Compound interest is a great way to boost your investments, and for a serious trader, it’s important to understand what this type of interest is and how it works. Featured in many portfolio strategies, compound interest is about continuous long-term investment, instead of a quick withdrawal of profits. Traders using this technique can see a huge growth of capital over compounding periods, even when beginning with small amounts. So, if you’re a trader looking to a compound interest strategy for your investments, here’s all you need to know.
Compound Interest Definition
The process of compound interest means when extra capital is earnt from the original deposit in an account or investment, as well as any further income and procured earnings. This happens over a certain amount of time called a compounding period. The theory is the longer the plan of investment, and therefore more compounding periods, and the lesser the amount is withdrawn, the bigger the profit will be from the compound interest. This is different from simple, linear interest, where only the original amount earns interest over time. For compound interest, the investment increases exponentially.
Compound Interest and Markets
Compound interest is an integral part of a traders’ technique and tactics. When it comes to the stock and shares market, some companies offer a compound-style reinvestment scheme, for the dividends that investors can receive. This is known as mutual funds. They offer the ability to reinvest the cash dividend, in order to purchase additional assets, with more compound interest accumulating over time. This results in compounding profits, as the more the trader re-invests in the shares of the company, the more income they will receive from future dividend pay-outs and help the investment grow in value; creating a continuous cycle of payments, profit and reinvestment.
Compound interest can also be applied to those who have a trading account; the main account in which a trader holds all of their securities and capital for investment. In this case, the money being held works in the trader’s favour, as they increase their gains from the interest earnt, depending on their win rate, the average position size and the average reward to risk ratio they implement. The compounding period for this type of account can be continuous, daily or annually. A day trader, for example, can profit from reinvesting their gains at the end of a trading day, into a daily compound-interest trading account; accumulating exponential growth from the daily income and interest, instead of withdrawing any profits at the end of each day.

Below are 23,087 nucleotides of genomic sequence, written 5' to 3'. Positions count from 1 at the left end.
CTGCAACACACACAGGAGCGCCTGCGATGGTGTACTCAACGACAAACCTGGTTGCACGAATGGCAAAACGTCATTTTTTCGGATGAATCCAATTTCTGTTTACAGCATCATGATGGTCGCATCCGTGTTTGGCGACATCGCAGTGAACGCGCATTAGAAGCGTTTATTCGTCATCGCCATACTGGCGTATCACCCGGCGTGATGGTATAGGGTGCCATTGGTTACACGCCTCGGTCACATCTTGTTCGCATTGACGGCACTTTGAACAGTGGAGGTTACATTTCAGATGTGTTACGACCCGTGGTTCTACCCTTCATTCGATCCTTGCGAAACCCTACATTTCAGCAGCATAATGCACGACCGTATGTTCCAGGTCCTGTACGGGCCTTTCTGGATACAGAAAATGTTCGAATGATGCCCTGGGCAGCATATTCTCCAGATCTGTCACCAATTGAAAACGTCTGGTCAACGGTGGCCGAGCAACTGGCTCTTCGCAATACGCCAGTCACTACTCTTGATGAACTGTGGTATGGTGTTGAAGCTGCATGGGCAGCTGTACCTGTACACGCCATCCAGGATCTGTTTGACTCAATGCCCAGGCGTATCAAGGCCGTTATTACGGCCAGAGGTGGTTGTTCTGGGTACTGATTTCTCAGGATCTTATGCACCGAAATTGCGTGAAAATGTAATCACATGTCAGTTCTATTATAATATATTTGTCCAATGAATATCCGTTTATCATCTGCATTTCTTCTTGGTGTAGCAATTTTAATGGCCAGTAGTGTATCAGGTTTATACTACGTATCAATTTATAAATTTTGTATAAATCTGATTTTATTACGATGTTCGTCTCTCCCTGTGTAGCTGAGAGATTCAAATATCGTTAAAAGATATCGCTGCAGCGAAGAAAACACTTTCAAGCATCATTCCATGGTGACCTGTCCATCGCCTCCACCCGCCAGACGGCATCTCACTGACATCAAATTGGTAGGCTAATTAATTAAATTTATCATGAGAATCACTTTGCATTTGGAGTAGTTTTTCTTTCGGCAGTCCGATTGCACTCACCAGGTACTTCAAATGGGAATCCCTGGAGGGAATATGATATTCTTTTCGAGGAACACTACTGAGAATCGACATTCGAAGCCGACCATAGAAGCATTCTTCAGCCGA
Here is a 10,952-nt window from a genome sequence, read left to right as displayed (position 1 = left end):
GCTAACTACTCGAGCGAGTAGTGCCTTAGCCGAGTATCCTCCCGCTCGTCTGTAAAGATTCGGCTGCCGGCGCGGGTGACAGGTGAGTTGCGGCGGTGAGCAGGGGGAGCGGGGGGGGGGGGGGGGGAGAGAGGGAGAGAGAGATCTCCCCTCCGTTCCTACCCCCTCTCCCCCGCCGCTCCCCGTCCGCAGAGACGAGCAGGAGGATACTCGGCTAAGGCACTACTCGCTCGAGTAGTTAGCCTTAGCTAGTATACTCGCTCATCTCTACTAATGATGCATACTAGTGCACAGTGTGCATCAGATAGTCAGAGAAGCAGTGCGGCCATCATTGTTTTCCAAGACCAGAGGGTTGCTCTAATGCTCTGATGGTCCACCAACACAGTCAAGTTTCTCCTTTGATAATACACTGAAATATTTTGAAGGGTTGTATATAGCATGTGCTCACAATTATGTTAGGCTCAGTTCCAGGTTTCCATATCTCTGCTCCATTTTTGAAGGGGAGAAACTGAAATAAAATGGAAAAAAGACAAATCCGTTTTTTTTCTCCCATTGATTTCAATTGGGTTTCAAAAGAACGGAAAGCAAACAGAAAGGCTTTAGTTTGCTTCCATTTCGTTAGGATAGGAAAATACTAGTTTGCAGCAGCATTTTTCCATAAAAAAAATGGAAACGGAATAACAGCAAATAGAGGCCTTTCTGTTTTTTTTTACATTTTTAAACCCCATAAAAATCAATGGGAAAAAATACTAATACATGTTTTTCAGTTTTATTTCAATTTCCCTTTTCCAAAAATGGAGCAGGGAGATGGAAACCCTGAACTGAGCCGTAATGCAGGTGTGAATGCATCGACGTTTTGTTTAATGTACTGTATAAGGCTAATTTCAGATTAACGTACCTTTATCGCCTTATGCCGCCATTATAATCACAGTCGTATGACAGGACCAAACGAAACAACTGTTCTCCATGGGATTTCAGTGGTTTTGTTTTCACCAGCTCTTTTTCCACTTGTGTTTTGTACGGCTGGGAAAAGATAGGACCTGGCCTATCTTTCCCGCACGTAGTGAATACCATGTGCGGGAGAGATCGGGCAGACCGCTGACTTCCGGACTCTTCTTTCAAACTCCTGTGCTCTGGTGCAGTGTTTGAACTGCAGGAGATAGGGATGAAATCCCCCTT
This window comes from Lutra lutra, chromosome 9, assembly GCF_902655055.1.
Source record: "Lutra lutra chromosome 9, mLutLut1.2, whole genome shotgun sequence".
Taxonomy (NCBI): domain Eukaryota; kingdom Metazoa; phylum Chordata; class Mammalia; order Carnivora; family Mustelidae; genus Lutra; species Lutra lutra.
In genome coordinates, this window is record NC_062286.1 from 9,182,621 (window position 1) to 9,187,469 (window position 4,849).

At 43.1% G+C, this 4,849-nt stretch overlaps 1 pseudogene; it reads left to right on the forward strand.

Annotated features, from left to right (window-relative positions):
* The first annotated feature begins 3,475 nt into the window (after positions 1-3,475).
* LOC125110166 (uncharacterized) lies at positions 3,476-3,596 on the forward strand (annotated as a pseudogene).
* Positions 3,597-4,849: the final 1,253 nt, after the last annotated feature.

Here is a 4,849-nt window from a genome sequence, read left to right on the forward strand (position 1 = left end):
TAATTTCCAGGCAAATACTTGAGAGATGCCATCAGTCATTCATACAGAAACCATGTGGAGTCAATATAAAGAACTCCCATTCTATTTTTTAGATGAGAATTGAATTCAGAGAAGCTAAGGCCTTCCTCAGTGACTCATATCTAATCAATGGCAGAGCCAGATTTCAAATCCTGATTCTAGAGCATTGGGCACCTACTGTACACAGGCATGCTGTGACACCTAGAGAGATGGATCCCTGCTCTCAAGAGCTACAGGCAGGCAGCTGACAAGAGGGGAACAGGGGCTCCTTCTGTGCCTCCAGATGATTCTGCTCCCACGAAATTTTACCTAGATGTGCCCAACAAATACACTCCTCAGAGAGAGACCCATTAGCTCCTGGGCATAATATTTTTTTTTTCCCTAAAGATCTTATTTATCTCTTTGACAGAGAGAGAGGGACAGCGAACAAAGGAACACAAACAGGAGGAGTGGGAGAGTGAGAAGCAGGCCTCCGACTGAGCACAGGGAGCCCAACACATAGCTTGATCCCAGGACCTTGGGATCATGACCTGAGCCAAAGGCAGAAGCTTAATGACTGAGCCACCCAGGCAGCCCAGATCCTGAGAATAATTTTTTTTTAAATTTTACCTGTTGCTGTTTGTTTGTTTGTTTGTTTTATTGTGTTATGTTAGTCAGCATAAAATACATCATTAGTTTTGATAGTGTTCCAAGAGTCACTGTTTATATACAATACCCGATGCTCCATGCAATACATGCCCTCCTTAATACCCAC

Compound interest is particularly beneficial when online forex trading on Plus500, for example, as gains can be achieved when there are different interest rates between the two currencies in a currency pair.
Factors That Affect Compound Interest
The patience, consistency and the interest rates that will be involved, are all things to consider when it comes to compound interest. It may seem like a tedious process, but compound interest is a long-term investment. After a seemingly slow start, once the trading account reaches a significant amount of money, there will be a huge rise in the return of investment. Therefore, it is important to be patient and maintain this trading strategy for a long period of time.
A consistent performance is also key to benefiting from compound interest. There needs to be continuous deposits and reinvestment into the account or mutual fund in question, in order to fully reap the rewards and see a growth in earnings from the interest.
The interest rate of the account is also an important factor that can affect this process. Usually, a higher interest rate means that more of a percentage of earnings will be received, and so a faster and wealthier growth of income. This should also be taken into consideration alongside the length of time and number of compounding periods that the account is expected to be held, and without a huge number of withdrawals of capital. It is wise to use an online compound interest calculator to fully understand the potential growth, initial deposit required and the effects of the interest rate on your investment.